used at these festivals, the possession of the token
being supposed to ward off the effects of evil-
doing. 1

Of the cleanliness that this creed inculcated
much might be written ; of the lustrations that
preceded every sacred rite ; of the shrinking
from every source of pollution and contamina-
tion; of the simplicity of every ceremonial
apparatus; of the unvaried rusticity observed in
the architecture of the shrines, and of the un-
sculptured, unornamented purity of the timber
used in their construction. Indeed this phase of
Shinto had a dehumanising influence. Excessive
dread of contamination led to violations of a far
higher duty : the sick were not duly tended, and
the maimed or diseased were often thrust out to
die. Charity was a virtue scarcely suggested by
the Shinto cosmogony, and not inculcated by the
rituals or ceremonials of the creed. Kindness to
animals received isolated recognition, 2 but "the

1 See Appendix, note 34. 2 See Appendix, note 35.



golden rule " was not written between the lines
of any prayer or any legend.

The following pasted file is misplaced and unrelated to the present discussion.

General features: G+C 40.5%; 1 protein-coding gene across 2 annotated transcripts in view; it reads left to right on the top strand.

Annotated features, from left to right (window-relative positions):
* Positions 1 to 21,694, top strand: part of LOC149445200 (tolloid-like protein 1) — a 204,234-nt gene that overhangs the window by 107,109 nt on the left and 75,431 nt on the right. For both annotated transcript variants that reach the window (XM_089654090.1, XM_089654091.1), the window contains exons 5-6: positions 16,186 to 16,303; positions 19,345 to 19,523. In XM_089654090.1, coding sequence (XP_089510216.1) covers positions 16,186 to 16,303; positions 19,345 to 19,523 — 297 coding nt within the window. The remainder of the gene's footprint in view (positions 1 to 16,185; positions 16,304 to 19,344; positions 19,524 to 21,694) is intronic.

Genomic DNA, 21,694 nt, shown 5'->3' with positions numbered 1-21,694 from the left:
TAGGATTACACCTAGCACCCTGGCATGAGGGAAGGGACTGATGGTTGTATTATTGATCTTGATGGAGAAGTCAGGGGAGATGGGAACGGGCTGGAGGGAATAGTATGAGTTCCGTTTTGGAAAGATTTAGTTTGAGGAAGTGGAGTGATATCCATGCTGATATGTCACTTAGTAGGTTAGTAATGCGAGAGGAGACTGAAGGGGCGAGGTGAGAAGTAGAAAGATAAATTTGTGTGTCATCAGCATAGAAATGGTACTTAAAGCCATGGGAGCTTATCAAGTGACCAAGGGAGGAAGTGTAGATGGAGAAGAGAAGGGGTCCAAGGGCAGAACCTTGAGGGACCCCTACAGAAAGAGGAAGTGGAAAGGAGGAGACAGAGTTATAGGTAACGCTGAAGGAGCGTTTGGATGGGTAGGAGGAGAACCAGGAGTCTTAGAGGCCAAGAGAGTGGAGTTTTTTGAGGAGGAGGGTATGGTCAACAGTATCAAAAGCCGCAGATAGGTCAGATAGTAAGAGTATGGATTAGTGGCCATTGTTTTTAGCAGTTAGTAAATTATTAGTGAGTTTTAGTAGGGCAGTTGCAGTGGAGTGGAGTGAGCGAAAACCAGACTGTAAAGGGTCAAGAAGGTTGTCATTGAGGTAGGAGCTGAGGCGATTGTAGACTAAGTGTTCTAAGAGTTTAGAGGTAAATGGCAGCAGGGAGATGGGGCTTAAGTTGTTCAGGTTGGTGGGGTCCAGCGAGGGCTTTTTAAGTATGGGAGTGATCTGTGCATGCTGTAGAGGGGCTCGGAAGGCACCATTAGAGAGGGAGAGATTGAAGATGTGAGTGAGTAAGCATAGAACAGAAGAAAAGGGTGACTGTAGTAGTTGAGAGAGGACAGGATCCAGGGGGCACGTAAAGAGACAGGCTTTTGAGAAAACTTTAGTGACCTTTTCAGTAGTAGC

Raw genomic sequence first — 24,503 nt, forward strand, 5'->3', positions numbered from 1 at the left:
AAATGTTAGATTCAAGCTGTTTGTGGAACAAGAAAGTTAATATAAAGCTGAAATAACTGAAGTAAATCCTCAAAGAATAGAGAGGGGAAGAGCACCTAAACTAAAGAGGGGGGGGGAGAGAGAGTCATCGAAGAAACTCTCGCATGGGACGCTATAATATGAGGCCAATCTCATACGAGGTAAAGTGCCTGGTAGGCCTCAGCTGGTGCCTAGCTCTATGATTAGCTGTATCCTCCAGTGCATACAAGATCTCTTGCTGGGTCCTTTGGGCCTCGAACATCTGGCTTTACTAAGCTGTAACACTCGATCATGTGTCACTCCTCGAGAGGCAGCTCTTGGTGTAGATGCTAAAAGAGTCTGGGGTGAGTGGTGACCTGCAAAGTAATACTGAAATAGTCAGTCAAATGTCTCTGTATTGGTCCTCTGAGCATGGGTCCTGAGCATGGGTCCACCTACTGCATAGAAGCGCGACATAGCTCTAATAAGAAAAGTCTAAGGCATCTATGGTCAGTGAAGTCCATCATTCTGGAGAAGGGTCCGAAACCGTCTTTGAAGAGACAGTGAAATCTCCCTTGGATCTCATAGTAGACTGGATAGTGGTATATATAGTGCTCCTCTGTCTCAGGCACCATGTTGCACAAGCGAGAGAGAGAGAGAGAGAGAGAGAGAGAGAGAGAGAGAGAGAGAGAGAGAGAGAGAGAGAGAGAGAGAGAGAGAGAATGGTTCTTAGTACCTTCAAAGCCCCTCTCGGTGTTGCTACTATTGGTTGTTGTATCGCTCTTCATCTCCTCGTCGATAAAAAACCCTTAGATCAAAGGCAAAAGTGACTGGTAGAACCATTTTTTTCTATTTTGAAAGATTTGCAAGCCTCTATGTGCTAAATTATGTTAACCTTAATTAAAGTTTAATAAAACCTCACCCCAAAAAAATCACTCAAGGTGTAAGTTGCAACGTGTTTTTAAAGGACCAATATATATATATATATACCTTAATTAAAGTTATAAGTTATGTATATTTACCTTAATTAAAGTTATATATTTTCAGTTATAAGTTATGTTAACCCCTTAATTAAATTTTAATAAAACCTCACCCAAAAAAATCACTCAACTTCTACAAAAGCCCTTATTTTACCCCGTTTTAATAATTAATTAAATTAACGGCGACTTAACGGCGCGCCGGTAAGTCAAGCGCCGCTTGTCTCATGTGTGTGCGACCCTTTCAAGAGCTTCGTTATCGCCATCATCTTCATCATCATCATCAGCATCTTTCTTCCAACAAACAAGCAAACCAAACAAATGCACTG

The part assigned to woman, however, and
the value attached to female virtue distinguish
Shinto from other Oriental cults or creeds, espe-
cially from the patriarchal system of the Chinese,
with which it is often confounded. In China a
girl child being disqualified to conduct ancestral
worship, her birth is counted a misfortune and
the preservation of her life a burden. In Shinto
the principal objects of national adoration, the
deities worshipped at the grand shrines of
Ise, are the Sun Goddess and the Goddess of
Food. Among the attributes assigned to the
former, in addition to her prime functions, are
those of selecting the guests or frequenters of the
Emperor's abode; of correcting and softening
discontent and unruliness ; of keeping the male
and female attendants in order ; of preventing
princes, councillors, and functionaries from in-
dulging their independent inclinations. At the
foundation and construction of sacred buildings,
young virgins cleared and levelled the ground,
dug holes for the corner posts, took the axe and
made the first cut in the trees to be felled for
timber. A priestess was the central figure in the
great Ceremony of Purification at the Kasuga